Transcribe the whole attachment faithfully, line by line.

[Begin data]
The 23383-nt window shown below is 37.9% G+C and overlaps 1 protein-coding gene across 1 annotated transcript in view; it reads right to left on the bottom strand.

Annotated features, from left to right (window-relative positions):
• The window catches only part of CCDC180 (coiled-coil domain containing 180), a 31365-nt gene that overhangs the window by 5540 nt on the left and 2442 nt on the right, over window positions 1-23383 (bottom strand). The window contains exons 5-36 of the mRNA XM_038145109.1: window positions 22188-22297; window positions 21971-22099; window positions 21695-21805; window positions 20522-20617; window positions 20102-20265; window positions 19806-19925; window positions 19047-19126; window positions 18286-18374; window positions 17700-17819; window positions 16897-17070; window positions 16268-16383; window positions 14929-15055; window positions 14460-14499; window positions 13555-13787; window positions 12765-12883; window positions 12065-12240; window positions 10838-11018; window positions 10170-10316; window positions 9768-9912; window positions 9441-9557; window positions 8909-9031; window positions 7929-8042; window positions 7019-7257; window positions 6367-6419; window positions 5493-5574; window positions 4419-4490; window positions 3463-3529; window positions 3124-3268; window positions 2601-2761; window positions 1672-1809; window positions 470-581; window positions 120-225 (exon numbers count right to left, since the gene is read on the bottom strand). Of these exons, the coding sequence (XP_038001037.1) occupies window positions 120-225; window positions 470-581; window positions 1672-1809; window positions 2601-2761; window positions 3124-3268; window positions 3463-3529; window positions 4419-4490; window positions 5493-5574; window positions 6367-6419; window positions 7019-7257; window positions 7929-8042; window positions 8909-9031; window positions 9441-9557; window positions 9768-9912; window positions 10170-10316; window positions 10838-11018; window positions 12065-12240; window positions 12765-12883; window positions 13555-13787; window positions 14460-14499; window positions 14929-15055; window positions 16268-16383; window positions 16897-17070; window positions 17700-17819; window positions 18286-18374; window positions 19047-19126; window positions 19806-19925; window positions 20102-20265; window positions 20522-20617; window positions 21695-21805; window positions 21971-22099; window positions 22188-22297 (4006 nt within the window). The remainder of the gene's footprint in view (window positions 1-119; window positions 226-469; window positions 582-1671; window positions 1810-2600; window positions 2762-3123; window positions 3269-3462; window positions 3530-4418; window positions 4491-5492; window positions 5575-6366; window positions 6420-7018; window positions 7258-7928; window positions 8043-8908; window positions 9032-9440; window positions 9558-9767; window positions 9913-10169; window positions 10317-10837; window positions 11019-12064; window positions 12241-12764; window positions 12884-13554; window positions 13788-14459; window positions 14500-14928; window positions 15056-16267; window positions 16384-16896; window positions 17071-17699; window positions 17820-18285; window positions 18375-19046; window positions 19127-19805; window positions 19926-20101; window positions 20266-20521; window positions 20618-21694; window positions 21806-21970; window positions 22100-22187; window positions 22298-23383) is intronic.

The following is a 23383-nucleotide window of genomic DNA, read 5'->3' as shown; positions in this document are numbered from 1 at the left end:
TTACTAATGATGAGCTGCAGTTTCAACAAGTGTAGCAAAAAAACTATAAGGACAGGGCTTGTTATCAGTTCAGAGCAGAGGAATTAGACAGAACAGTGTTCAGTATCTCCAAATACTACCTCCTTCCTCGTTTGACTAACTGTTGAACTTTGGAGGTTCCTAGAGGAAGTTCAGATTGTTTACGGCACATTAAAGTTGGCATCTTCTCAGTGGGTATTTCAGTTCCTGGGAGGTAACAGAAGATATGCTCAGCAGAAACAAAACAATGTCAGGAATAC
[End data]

The 23383-nt window shown below is 37.9% G+C and overlaps 1 protein-coding gene across 1 annotated transcript in view; it reads right to left on the bottom strand.

Annotated features, from left to right (window-relative positions):
• The window catches only part of CCDC180 (coiled-coil domain containing 180), a 31365-nt gene that overhangs the window by 5540 nt on the left and 2442 nt on the right, over window positions 1-23383 (bottom strand). The window contains exons 5-36 of the mRNA XM_038145109.1: window positions 22188-22297; window positions 21971-22099; window positions 21695-21805; window positions 20522-20617; window positions 20102-20265; window positions 19806-19925; window positions 19047-19126; window positions 18286-18374; window positions 17700-17819; window positions 16897-17070; window positions 16268-16383; window positions 14929-15055; window positions 14460-14499; window positions 13555-13787; window positions 12765-12883; window positions 12065-12240; window positions 10838-11018; window positions 10170-10316; window positions 9768-9912; window positions 9441-9557; window positions 8909-9031; window positions 7929-8042; window positions 7019-7257; window positions 6367-6419; window positions 5493-5574; window positions 4419-4490; window positions 3463-3529; window positions 3124-3268; window positions 2601-2761; window positions 1672-1809; window positions 470-581; window positions 120-225 (exon numbers count right to left, since the gene is read on the bottom strand). Of these exons, the coding sequence (XP_038001037.1) occupies window positions 120-225; window positions 470-581; window positions 1672-1809; window positions 2601-2761; window positions 3124-3268; window positions 3463-3529; window positions 4419-4490; window positions 5493-5574; window positions 6367-6419; window positions 7019-7257; window positions 7929-8042; window positions 8909-9031; window positions 9441-9557; window positions 9768-9912; window positions 10170-10316; window positions 10838-11018; window positions 12065-12240; window positions 12765-12883; window positions 13555-13787; window positions 14460-14499; window positions 14929-15055; window positions 16268-16383; window positions 16897-17070; window positions 17700-17819; window positions 18286-18374; window positions 19047-19126; window positions 19806-19925; window positions 20102-20265; window positions 20522-20617; window positions 21695-21805; window positions 21971-22099; window positions 22188-22297 (4006 nt within the window). The remainder of the gene's footprint in view (window positions 1-119; window positions 226-469; window positions 582-1671; window positions 1810-2600; window positions 2762-3123; window positions 3269-3462; window positions 3530-4418; window positions 4491-5492; window positions 5575-6366; window positions 6420-7018; window positions 7258-7928; window positions 8043-8908; window positions 9032-9440; window positions 9558-9767; window positions 9913-10169; window positions 10317-10837; window positions 11019-12064; window positions 12241-12764; window positions 12884-13554; window positions 13788-14459; window positions 14500-14928; window positions 15056-16267; window positions 16384-16896; window positions 17071-17699; window positions 17820-18285; window positions 18375-19046; window positions 19127-19805; window positions 19926-20101; window positions 20266-20521; window positions 20618-21694; window positions 21806-21970; window positions 22100-22187; window positions 22298-23383) is intronic.

The following is a 23383-nucleotide window of genomic DNA, read 5'->3' as shown; positions in this document are numbered from 1 at the left end:
TTACTAATGATGAGCTGCAGTTTCAACAAGTGTAGCAAAAAAACTATAAGGACAGGGCTTGTTATCAGTTCAGAGCAGAGGAATTAGACAGAACAGTGTTCAGTATCTCCAAATACTACCTCCTTCCTCGTTTGACTAACTGTTGAACTTTGGAGGTTCCTAGAGGAAGTTCAGATTGTTTACGGCACATTAAAGTTGGCATCTTCTCAGTGGGTATTTCAGTTCCTGGGAGGTAACAGAAGATATGCTCAGCAGAAACAAAACAATGTCAGGAATAC